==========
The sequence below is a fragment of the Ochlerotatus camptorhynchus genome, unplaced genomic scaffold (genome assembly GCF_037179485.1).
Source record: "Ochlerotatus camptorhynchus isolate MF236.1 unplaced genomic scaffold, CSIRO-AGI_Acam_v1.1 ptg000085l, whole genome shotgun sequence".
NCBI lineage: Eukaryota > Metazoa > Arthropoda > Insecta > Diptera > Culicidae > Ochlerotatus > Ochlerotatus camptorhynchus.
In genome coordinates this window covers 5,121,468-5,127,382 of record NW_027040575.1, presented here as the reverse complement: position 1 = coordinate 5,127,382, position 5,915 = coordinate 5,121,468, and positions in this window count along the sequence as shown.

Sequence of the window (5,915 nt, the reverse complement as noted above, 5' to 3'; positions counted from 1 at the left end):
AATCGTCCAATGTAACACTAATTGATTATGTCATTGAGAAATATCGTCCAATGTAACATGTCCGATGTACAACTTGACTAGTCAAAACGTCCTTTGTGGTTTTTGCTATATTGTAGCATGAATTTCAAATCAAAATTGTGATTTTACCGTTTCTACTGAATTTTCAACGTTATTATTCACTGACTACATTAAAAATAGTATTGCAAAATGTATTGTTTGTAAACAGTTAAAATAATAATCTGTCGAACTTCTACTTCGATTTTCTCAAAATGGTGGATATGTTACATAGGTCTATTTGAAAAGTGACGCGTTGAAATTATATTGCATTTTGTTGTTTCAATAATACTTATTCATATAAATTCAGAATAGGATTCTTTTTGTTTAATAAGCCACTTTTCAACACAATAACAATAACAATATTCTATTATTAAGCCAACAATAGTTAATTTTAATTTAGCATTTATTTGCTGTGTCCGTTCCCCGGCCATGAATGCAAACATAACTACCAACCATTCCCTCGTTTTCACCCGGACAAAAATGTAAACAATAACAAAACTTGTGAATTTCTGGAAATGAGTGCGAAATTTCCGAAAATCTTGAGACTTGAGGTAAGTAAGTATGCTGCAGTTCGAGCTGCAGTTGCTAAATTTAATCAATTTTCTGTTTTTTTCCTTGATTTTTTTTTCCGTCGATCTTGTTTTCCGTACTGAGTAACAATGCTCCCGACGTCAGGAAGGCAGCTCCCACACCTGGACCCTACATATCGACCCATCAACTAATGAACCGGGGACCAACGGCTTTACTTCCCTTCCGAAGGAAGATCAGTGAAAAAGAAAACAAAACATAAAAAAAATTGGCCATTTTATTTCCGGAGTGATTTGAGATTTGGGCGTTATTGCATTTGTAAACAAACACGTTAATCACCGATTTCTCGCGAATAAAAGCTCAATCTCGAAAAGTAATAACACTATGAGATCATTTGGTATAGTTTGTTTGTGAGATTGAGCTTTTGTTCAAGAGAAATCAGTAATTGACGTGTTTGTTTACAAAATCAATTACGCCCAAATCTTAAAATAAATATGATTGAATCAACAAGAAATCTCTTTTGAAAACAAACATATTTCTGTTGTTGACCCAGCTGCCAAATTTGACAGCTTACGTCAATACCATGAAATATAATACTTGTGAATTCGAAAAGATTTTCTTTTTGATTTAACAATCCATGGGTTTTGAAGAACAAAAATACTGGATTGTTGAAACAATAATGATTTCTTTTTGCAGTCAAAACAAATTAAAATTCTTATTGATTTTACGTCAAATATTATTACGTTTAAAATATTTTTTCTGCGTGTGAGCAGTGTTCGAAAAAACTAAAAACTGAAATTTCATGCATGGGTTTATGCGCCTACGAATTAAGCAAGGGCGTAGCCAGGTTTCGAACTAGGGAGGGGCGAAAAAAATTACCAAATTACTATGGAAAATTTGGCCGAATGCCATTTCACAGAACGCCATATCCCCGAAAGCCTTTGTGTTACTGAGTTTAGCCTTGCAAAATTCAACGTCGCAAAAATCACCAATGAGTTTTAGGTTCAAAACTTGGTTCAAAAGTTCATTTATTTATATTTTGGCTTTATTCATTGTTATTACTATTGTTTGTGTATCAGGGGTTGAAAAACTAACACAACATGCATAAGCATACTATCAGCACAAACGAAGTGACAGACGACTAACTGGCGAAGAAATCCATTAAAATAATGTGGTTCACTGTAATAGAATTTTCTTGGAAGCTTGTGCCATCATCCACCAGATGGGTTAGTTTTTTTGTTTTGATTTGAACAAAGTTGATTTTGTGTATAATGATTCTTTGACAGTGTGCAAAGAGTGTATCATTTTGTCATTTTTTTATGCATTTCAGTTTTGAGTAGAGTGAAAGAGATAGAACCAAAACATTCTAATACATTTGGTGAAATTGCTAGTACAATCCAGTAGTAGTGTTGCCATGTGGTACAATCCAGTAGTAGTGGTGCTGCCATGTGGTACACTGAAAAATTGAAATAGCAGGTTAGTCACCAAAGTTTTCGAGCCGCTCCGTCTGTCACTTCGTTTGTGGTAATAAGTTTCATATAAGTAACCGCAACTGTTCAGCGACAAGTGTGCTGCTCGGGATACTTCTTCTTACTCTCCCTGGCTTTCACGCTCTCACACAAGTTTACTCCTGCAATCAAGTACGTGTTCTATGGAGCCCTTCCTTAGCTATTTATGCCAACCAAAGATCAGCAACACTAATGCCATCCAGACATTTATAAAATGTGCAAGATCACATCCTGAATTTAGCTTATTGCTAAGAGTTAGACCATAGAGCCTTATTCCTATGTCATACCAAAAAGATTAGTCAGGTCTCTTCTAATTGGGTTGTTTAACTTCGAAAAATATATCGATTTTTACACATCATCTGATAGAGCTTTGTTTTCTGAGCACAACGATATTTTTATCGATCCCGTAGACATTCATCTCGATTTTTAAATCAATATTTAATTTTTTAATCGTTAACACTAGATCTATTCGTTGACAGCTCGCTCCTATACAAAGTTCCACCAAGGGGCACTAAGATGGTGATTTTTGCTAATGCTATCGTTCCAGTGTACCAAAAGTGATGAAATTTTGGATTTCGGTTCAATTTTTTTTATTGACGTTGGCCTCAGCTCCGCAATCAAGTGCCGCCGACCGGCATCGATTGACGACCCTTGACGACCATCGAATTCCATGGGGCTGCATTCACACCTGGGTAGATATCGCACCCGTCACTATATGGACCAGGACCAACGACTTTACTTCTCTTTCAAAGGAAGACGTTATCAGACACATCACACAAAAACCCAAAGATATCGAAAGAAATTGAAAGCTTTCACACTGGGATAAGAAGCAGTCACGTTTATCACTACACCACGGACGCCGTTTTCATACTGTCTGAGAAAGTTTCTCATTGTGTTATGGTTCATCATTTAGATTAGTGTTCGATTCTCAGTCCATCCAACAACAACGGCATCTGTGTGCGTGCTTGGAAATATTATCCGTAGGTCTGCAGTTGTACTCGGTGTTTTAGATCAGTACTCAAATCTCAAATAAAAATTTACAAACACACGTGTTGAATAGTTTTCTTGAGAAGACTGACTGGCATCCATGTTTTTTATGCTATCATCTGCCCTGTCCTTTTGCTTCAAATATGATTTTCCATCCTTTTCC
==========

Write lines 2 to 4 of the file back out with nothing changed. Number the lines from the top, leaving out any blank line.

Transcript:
Source record: "Ochlerotatus camptorhynchus isolate MF236.1 unplaced genomic scaffold, CSIRO-AGI_Acam_v1.1 ptg000085l, whole genome shotgun sequence".
NCBI lineage: Eukaryota > Metazoa > Arthropoda > Insecta > Diptera > Culicidae > Ochlerotatus > Ochlerotatus camptorhynchus.
In genome coordinates this window covers 5,121,468-5,127,382 of record NW_027040575.1, presented here as the reverse complement: position 1 = coordinate 5,127,382, position 5,915 = coordinate 5,121,468, and positions in this window count along the sequence as shown.